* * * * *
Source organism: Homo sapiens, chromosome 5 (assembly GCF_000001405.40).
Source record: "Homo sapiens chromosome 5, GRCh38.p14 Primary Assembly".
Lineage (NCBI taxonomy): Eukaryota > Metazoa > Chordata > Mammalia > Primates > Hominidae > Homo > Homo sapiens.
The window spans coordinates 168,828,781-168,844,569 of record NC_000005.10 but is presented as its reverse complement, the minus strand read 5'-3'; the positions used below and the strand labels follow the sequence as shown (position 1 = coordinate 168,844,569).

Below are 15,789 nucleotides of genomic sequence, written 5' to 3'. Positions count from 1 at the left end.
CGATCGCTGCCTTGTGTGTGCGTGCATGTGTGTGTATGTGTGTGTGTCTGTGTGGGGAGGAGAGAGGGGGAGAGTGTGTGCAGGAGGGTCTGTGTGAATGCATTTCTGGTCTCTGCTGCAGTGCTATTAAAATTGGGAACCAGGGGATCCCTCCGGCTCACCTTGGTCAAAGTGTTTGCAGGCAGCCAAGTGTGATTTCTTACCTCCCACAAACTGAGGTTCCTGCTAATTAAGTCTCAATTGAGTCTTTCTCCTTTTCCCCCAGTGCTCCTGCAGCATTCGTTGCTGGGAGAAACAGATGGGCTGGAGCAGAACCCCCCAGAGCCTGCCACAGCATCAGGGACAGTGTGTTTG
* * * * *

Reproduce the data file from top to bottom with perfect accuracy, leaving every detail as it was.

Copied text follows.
Source organism: Homo sapiens, chromosome 5 (assembly GCF_000001405.40).
Source record: "Homo sapiens chromosome 5, GRCh38.p14 Primary Assembly".
Lineage (NCBI taxonomy): Eukaryota > Metazoa > Chordata > Mammalia > Primates > Hominidae > Homo > Homo sapiens.
The window spans coordinates 168,828,781-168,844,569 of record NC_000005.10 but is presented as its reverse complement, the minus strand read 5'-3'; the positions used below and the strand labels follow the sequence as shown (position 1 = coordinate 168,844,569).

Below are 15,789 nucleotides of genomic sequence, written 5' to 3'. Positions count from 1 at the left end.
CGATCGCTGCCTTGTGTGTGCGTGCATGTGTGTGTATGTGTGTGTGTCTGTGTGGGGAGGAGAGAGGGGGAGAGTGTGTGCAGGAGGGTCTGTGTGAATGCATTTCTGGTCTCTGCTGCAGTGCTATTAAAATTGGGAACCAGGGGATCCCTCCGGCTCACCTTGGTCAAAGTGTTTGCAGGCAGCCAAGTGTGATTTCTTACCTCCCACAAACTGAGGTTCCTGCTAATTAAGTCTCAATTGAGTCTTTCTCCTTTTCCCCCAGTGCTCCTGCAGCATTCGTTGCTGGGAGAAACAGATGGGCTGGAGCAGAACCCCCCAGAGCCTGCCACAGCATCAGGGACAGTGTGTTTG